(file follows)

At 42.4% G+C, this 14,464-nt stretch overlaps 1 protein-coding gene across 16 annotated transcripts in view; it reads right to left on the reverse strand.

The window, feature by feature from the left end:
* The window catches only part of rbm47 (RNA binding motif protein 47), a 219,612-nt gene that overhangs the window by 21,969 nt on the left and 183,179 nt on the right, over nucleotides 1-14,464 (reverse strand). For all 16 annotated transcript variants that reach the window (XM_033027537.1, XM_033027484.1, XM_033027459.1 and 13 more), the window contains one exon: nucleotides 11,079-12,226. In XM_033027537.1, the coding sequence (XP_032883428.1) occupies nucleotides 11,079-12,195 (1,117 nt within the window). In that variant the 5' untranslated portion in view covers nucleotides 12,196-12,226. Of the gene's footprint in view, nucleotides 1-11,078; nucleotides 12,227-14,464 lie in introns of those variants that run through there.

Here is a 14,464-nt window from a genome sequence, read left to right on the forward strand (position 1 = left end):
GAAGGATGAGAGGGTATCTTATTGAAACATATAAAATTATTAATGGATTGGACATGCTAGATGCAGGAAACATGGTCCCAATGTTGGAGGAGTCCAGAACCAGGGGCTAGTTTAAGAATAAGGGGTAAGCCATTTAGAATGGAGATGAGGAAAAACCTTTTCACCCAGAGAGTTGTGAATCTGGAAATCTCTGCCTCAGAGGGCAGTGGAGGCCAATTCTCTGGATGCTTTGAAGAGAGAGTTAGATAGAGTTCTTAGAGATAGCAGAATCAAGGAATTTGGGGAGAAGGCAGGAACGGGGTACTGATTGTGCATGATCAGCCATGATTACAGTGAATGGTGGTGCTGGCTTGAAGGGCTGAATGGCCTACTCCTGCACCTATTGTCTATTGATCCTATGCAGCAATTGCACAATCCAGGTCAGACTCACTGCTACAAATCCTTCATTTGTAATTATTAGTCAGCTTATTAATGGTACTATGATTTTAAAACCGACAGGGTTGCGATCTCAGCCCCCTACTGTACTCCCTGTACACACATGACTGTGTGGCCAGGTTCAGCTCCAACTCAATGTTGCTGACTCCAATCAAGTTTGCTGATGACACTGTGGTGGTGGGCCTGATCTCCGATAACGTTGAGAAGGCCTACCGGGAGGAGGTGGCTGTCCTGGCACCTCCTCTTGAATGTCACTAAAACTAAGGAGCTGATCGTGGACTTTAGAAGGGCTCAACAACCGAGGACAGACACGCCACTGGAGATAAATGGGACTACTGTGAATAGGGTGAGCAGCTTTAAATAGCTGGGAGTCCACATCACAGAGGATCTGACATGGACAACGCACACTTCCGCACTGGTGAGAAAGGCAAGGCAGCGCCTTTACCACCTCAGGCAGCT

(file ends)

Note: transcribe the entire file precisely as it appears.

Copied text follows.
At 42.4% G+C, this 14,464-nt stretch overlaps 1 protein-coding gene across 16 annotated transcripts in view; it reads right to left on the reverse strand.

The window, feature by feature from the left end:
* The window catches only part of rbm47 (RNA binding motif protein 47), a 219,612-nt gene that overhangs the window by 21,969 nt on the left and 183,179 nt on the right, over nucleotides 1-14,464 (reverse strand). For all 16 annotated transcript variants that reach the window (XM_033027537.1, XM_033027484.1, XM_033027459.1 and 13 more), the window contains one exon: nucleotides 11,079-12,226. In XM_033027537.1, the coding sequence (XP_032883428.1) occupies nucleotides 11,079-12,195 (1,117 nt within the window). In that variant the 5' untranslated portion in view covers nucleotides 12,196-12,226. Of the gene's footprint in view, nucleotides 1-11,078; nucleotides 12,227-14,464 lie in introns of those variants that run through there.

Here is a 14,464-nt window from a genome sequence, read left to right on the forward strand (position 1 = left end):
GAAGGATGAGAGGGTATCTTATTGAAACATATAAAATTATTAATGGATTGGACATGCTAGATGCAGGAAACATGGTCCCAATGTTGGAGGAGTCCAGAACCAGGGGCTAGTTTAAGAATAAGGGGTAAGCCATTTAGAATGGAGATGAGGAAAAACCTTTTCACCCAGAGAGTTGTGAATCTGGAAATCTCTGCCTCAGAGGGCAGTGGAGGCCAATTCTCTGGATGCTTTGAAGAGAGAGTTAGATAGAGTTCTTAGAGATAGCAGAATCAAGGAATTTGGGGAGAAGGCAGGAACGGGGTACTGATTGTGCATGATCAGCCATGATTACAGTGAATGGTGGTGCTGGCTTGAAGGGCTGAATGGCCTACTCCTGCACCTATTGTCTATTGATCCTATGCAGCAATTGCACAATCCAGGTCAGACTCACTGCTACAAATCCTTCATTTGTAATTATTAGTCAGCTTATTAATGGTACTATGATTTTAAAACCGACAGGGTTGCGATCTCAGCCCCCTACTGTACTCCCTGTACACACATGACTGTGTGGCCAGGTTCAGCTCCAACTCAATGTTGCTGACTCCAATCAAGTTTGCTGATGACACTGTGGTGGTGGGCCTGATCTCCGATAACGTTGAGAAGGCCTACCGGGAGGAGGTGGCTGTCCTGGCACCTCCTCTTGAATGTCACTAAAACTAAGGAGCTGATCGTGGACTTTAGAAGGGCTCAACAACCGAGGACAGACACGCCACTGGAGATAAATGGGACTACTGTGAATAGGGTGAGCAGCTTTAAATAGCTGGGAGTCCACATCACAGAGGATCTGACATGGACAACGCACACTTCCGCACTGGTGAGAAAGGCAAGGCAGCGCCTTTACCACCTCAGGCAGCT